Subject: I have found a CD that I think you would enjoy
|Koerner, Ray, Glover|
Blues Rags & Hollers
Genres: Blues, Folk, Pop
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Unique voices, raw and witty renderings.
Jeff Radt | Pasadena, CA, USA | 10/12/1999
(5 out of 5 stars)
"I saw these guys perform when I was in grad school in Madison Wisconsin in the early 60's and at a coffee house in Milwaukee. They were great then and today their stuff holds up. Authentic, unembellished sexuality and wit; great twelve string from Ray."
An unlikely combination of players in an unlikely setting.
Jeff Radt | 02/04/1999
(5 out of 5 stars)
"Blues masters at a tender age, before most white people, and some black, had a clue as to the raw power and beauty of the blues. These three cats blew it all away! It is truly a wonder that their intense style and mellow personalities didn't come to the attention of a wider audience. Oh well, those who were fortunate enough to be present as they pounded out the Rags and Hollers can attest to the infectious, addicting craziness that was always with these three characters. This classic album, in every sense, defined what an entire generation of future blues lovers could find only by listening to the original blues masters. Three white guys from Minneapolis, in the early sixties, sounding like Leadbelly! Remarkable! Spider John's odd numbered guitar strings, Snaker Ray's silken voice, Little Sun Glover's harp that still brings tears of joy after all these years. I can't think of a better introduction, to the blues, for this current and future generations to hone their eardrums and musical tastes on. This album never grows old...thanks John, David, and Tony!!!! Keep on linin' that track fellas"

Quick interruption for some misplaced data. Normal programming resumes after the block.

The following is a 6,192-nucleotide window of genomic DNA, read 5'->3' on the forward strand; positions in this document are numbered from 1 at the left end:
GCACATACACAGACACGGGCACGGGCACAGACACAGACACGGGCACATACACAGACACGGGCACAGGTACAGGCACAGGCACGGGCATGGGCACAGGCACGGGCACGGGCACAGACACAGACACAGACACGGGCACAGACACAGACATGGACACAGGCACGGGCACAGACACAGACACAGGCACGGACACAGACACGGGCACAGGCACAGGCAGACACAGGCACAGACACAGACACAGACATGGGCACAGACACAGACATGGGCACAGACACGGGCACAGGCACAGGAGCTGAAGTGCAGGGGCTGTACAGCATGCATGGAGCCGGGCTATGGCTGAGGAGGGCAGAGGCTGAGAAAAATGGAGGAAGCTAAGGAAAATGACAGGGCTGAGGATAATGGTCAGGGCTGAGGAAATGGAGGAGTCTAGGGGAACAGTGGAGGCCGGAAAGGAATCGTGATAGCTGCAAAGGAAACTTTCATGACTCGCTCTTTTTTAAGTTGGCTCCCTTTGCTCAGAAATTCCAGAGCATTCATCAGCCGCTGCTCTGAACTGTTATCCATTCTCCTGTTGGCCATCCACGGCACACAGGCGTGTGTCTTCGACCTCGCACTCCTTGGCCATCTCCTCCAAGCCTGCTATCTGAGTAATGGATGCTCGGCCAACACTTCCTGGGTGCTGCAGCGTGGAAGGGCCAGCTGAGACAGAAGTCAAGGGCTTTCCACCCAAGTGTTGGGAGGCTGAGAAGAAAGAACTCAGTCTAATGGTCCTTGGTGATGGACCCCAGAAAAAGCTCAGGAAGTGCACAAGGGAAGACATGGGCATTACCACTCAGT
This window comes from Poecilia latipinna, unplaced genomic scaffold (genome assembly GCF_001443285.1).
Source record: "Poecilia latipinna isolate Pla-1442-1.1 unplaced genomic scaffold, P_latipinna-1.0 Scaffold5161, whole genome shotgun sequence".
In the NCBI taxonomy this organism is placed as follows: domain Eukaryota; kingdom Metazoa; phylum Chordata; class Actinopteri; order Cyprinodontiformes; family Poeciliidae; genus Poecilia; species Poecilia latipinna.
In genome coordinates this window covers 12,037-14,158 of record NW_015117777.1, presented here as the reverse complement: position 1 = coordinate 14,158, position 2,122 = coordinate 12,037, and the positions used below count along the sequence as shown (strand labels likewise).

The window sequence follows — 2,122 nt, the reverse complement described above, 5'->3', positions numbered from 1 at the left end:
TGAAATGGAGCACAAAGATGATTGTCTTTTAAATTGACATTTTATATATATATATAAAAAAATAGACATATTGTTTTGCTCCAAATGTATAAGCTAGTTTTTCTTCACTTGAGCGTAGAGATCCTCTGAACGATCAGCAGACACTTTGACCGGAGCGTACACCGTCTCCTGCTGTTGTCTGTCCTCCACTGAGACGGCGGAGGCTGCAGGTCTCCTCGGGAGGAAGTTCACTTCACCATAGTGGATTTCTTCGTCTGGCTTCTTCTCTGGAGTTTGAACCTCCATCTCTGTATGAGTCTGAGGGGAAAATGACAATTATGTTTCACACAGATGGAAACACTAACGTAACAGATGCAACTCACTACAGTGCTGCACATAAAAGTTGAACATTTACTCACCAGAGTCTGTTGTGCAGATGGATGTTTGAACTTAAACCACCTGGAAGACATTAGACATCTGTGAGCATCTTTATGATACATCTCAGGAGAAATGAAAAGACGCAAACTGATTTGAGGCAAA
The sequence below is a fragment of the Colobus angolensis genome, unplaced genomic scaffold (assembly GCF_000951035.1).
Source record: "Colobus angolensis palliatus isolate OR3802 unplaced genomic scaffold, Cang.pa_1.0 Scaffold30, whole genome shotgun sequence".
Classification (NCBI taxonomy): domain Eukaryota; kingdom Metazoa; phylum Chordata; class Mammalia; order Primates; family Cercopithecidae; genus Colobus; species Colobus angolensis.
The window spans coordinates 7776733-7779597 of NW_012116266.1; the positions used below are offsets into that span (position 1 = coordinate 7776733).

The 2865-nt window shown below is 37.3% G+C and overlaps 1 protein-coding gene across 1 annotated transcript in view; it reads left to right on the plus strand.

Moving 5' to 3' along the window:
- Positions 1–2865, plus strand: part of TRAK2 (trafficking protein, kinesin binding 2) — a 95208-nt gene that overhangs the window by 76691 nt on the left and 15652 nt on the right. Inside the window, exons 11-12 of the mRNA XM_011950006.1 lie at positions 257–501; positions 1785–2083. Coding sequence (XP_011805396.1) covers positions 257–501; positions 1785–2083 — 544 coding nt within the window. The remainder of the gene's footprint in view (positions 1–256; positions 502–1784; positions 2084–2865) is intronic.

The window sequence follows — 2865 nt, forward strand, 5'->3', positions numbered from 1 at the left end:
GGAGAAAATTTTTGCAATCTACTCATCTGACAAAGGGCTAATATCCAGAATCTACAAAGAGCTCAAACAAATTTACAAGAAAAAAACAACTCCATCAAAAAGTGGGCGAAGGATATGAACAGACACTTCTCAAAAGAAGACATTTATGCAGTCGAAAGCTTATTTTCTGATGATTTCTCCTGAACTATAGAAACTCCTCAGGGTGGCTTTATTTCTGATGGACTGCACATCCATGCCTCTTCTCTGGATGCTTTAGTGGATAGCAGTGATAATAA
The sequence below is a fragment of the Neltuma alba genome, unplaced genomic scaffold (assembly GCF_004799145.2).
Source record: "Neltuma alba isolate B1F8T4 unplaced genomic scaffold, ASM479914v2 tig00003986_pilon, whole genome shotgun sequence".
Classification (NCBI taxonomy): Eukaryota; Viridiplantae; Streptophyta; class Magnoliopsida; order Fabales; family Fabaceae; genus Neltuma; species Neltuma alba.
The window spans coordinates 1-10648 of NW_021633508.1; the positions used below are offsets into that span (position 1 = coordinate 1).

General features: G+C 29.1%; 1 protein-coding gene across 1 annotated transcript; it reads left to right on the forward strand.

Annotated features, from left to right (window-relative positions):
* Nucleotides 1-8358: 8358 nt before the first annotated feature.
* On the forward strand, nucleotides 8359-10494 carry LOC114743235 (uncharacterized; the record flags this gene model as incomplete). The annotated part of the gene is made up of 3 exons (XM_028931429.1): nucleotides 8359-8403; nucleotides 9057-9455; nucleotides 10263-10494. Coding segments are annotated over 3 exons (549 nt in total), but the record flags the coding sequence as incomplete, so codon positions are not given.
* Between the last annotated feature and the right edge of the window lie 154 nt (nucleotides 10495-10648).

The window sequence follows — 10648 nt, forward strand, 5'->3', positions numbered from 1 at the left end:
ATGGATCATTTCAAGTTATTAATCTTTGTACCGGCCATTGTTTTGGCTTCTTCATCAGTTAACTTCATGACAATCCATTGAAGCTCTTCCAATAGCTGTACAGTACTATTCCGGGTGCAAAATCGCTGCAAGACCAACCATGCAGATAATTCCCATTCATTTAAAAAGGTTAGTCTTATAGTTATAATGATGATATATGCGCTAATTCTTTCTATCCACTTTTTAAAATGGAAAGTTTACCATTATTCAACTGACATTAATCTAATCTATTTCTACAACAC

Spider John, Snaker and Little Sun
Timothy A. Rundquist | Fergus Falls, MN United States | 03/22/2004
(4 out of 5 stars)
"Who knew that three guys this cool were hanging around Minneapolis in the early 1960s? Back when Bob Dylan was but a skinny (and short-tenured) frosh at the U of M, Koerner, Ray and Glover were already lighting up the West Bank and Dinkytown with their eclectic blues, rags and hollers. The threesome were a blast of fresh air in a musical milieu that mostly resembled the inner-sleeve album photo (crew-cutted, horn-rimmed guy wearing headphones), helping the Twin Cities turn the page into what has been a tumultuous and productive scene ever since.
Having said that, "Blues, Rags and Hollers" is far from a perfect album. Live observers have noted that the threesome appeared each to be tapping their feet to their own tempos at times, and much of the music is enthusiastically sloppy in this way. However, such enthusiasm is their strong suit: the opening straight-vocal cut, "Linin' Track," begins the festivities with a bang and sets the tone throughout. Other standout tracks include "Bugger Burns," the Robert Johnson classic "Dust My Broom," and "Good Time Charlie."
Individually, I love Spider John's manic phrasing, the late Dave Ray's soulfulness and Glover's impeccable harmonica chops. What makes me cringe is when they sound, on occasion, like earnest white boys trying very, very hard to be black. On a couple of the cuts, the singer affects an oddball accent that would likely set John Lee Hooker spinning in his grave. However, given the fact that they so wonderfully found their own voices over the courses of their lengthy careers, and given their profound, positive influence on local music, such transgressions are easily forgiven."